Duke executive sees California power supply crunchgreenspun.com : LUSENET : Grassroots Information Coordination Center (GICC) : One Thread
Monday March 19, 5:09 pm Eastern Time
Duke executive sees California power supply crunch
WASHINGTON, March 19 (Reuters) - A top electric utility executive on Monday said California will not have enough power supply to meet demand this summer, echoing statements made by Energy Secretary Spencer Abraham earlier in the day on the problems continuing to plague the state.
James Donnell, president and chief executive officer of Duke Energy North America (NYSE:DUK - news), told a conference at the U.S. Chamber of Commerce that Californians would be forced to conserve power soon, either voluntarily or by curtailments.
``There will not be enough supply to meet demand,'' Donnell said of the summer situation. Abraham told the same energy conference the state would need around 61,000 megawatts to meet summer demand, against only 56,000 megawatts of generation.
The statements about California came on a day the state's power grid operators announced a severe shortage, and ordered statewide rolling blackouts until 8 p.m. Pacific Standard Time (PST) to cut demand.
Donnell also said there needs to be an end to investigations into charges of price gouging by generators selling power to California utilities, saying the efforts were a ``lot of wasted time and energy and money.''
He said the problems in California were so deep that spending time on the price charges clouded efforts to bring about more generation.
Duke was one of six generators ordered by the Federal Energy Regulatory Commission (FERC) to refund $55 million to utilities for over-priced wholesale power sold in the state in February. FERC said the companies must pay the refunds unless they can justify their high prices.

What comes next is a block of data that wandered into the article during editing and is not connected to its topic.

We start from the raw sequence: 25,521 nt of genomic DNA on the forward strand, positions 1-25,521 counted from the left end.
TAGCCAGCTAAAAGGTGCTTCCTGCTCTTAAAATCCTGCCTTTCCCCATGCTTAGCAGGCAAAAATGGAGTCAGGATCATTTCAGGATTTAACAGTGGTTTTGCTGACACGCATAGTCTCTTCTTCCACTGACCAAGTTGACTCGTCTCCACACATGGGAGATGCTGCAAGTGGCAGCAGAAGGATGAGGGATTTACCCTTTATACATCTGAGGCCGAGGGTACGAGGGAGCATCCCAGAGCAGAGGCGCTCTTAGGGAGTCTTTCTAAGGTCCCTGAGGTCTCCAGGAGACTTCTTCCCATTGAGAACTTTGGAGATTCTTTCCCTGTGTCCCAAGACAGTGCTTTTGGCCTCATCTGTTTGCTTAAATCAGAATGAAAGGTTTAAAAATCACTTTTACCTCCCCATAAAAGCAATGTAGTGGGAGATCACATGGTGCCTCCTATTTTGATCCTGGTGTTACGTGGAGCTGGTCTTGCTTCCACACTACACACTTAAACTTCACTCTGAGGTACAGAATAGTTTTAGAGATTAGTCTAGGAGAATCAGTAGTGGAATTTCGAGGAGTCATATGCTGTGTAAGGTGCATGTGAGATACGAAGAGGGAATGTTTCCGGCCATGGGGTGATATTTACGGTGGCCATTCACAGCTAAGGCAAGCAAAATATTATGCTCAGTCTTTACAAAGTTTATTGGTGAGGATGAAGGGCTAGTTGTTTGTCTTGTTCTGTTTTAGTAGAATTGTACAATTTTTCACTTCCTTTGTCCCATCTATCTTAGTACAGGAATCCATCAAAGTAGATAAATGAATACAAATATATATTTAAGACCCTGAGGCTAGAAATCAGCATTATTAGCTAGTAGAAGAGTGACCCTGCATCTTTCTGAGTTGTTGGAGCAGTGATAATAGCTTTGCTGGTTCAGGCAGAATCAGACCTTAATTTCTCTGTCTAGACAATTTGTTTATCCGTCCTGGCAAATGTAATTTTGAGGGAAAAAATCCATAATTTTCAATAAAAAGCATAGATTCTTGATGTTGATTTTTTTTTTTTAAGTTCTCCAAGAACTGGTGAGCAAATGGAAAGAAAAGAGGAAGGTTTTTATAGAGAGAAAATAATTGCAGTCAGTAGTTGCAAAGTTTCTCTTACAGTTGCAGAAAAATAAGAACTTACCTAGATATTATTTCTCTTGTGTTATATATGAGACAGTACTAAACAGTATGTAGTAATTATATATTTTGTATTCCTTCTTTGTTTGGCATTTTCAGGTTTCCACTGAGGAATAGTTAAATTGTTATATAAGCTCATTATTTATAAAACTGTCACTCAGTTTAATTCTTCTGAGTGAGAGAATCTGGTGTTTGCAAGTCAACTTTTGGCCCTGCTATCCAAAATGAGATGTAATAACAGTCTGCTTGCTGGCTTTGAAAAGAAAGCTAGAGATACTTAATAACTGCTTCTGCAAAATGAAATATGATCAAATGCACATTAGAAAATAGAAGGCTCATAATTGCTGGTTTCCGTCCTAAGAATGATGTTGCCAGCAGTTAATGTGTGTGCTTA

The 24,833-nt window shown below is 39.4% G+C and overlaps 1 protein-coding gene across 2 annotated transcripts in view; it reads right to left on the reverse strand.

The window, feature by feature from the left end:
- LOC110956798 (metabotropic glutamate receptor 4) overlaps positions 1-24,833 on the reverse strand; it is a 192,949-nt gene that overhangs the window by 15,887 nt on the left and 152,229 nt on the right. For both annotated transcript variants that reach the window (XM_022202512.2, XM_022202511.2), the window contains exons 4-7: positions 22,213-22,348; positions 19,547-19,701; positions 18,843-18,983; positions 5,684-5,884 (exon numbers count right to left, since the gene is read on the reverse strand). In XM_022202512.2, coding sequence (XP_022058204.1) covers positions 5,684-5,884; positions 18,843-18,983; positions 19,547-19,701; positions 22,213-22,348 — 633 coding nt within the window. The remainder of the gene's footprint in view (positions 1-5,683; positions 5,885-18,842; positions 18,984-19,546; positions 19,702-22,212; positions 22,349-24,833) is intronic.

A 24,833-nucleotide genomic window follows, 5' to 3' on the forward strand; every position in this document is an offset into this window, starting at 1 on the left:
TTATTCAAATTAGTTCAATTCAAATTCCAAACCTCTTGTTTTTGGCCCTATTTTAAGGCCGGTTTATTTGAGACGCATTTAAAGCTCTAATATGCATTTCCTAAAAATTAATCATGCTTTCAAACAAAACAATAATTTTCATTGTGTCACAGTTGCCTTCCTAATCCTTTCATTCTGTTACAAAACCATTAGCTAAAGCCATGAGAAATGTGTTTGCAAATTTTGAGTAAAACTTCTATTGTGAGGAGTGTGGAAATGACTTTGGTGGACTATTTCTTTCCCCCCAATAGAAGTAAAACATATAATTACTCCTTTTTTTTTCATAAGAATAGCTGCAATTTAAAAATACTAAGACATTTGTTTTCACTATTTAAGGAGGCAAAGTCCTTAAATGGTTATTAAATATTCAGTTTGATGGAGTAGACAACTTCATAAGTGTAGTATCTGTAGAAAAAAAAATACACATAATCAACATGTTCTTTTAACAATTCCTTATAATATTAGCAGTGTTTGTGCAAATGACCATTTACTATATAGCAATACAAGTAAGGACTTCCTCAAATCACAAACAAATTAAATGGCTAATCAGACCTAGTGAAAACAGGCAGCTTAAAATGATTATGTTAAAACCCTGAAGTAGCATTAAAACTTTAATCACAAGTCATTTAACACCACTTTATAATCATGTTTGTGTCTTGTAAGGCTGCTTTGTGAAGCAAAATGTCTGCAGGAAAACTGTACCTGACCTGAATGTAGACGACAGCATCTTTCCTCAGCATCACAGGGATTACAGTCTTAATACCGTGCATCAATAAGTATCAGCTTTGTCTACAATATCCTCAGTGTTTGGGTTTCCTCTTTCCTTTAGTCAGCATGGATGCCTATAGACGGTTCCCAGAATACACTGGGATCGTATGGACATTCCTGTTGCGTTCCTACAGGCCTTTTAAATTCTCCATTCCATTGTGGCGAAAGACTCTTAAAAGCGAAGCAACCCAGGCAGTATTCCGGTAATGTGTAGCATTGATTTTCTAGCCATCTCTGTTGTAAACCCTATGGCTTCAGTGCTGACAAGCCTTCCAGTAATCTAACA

California's biggest utilities -- PG&E Corp (NYSE:PCG - news) and Edison International (NYSE:EIX - news) -- have bought large amounts of wholesale power from generators to meet demand. Both have been pushed to the brink of bankruptcy because state law bars them from passing on higher wholesale costs to consumers.
Of the six suppliers named in FERC's order, the two hit hardest with the biggest potential refunds were Dynegy Power Marketing Inc (NYSE:DYN - news) for $23.4 million and Williams Energy Services Corp. (NYSE:WMB - news) for $21.6 million.
Other suppliers named in the order were Reliant Energy Services Inc. (NYSE:REI - news) for $7.4 million; Duke Energy for $2.1 million; Mirant Corp (NYSE:MIR - news) for $826,111 and Enron (NYSE:ENE - news) unit Portland General Electric Co. for $73,600.
These six plus several other companies were ordered to pay potential refunds totaling $69 million for sales made to California utilities in January.
-- Swissrose (firstname.lastname@example.org), March 19, 2001